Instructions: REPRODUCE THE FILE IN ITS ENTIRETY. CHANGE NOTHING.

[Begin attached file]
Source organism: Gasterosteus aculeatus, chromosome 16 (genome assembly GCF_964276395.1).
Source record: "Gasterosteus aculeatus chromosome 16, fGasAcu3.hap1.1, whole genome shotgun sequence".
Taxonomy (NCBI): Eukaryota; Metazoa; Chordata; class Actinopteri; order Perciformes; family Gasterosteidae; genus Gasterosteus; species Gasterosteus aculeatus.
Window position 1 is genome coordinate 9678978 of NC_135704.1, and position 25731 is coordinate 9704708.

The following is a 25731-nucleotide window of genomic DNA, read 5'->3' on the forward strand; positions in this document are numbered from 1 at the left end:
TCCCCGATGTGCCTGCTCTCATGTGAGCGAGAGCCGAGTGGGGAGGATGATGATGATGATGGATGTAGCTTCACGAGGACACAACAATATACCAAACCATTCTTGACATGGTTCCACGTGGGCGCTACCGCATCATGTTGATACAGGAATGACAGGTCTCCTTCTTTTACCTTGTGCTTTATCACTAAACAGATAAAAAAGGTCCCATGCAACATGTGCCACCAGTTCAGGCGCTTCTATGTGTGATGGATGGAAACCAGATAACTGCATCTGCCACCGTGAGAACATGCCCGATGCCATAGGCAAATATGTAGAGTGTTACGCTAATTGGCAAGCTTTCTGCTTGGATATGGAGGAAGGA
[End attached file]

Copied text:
Source organism: Gasterosteus aculeatus, chromosome 16 (genome assembly GCF_964276395.1).
Source record: "Gasterosteus aculeatus chromosome 16, fGasAcu3.hap1.1, whole genome shotgun sequence".
Taxonomy (NCBI): Eukaryota; Metazoa; Chordata; class Actinopteri; order Perciformes; family Gasterosteidae; genus Gasterosteus; species Gasterosteus aculeatus.
Window position 1 is genome coordinate 9678978 of NC_135704.1, and position 25731 is coordinate 9704708.

The following is a 25731-nucleotide window of genomic DNA, read 5'->3' on the forward strand; positions in this document are numbered from 1 at the left end:
TCCCCGATGTGCCTGCTCTCATGTGAGCGAGAGCCGAGTGGGGAGGATGATGATGATGATGGATGTAGCTTCACGAGGACACAACAATATACCAAACCATTCTTGACATGGTTCCACGTGGGCGCTACCGCATCATGTTGATACAGGAATGACAGGTCTCCTTCTTTTACCTTGTGCTTTATCACTAAACAGATAAAAAAGGTCCCATGCAACATGTGCCACCAGTTCAGGCGCTTCTATGTGTGATGGATGGAAACCAGATAACTGCATCTGCCACCGTGAGAACATGCCCGATGCCATAGGCAAATATGTAGAGTGTTACGCTAATTGGCAAGCTTTCTGCTTGGATATGGAGGAAGGA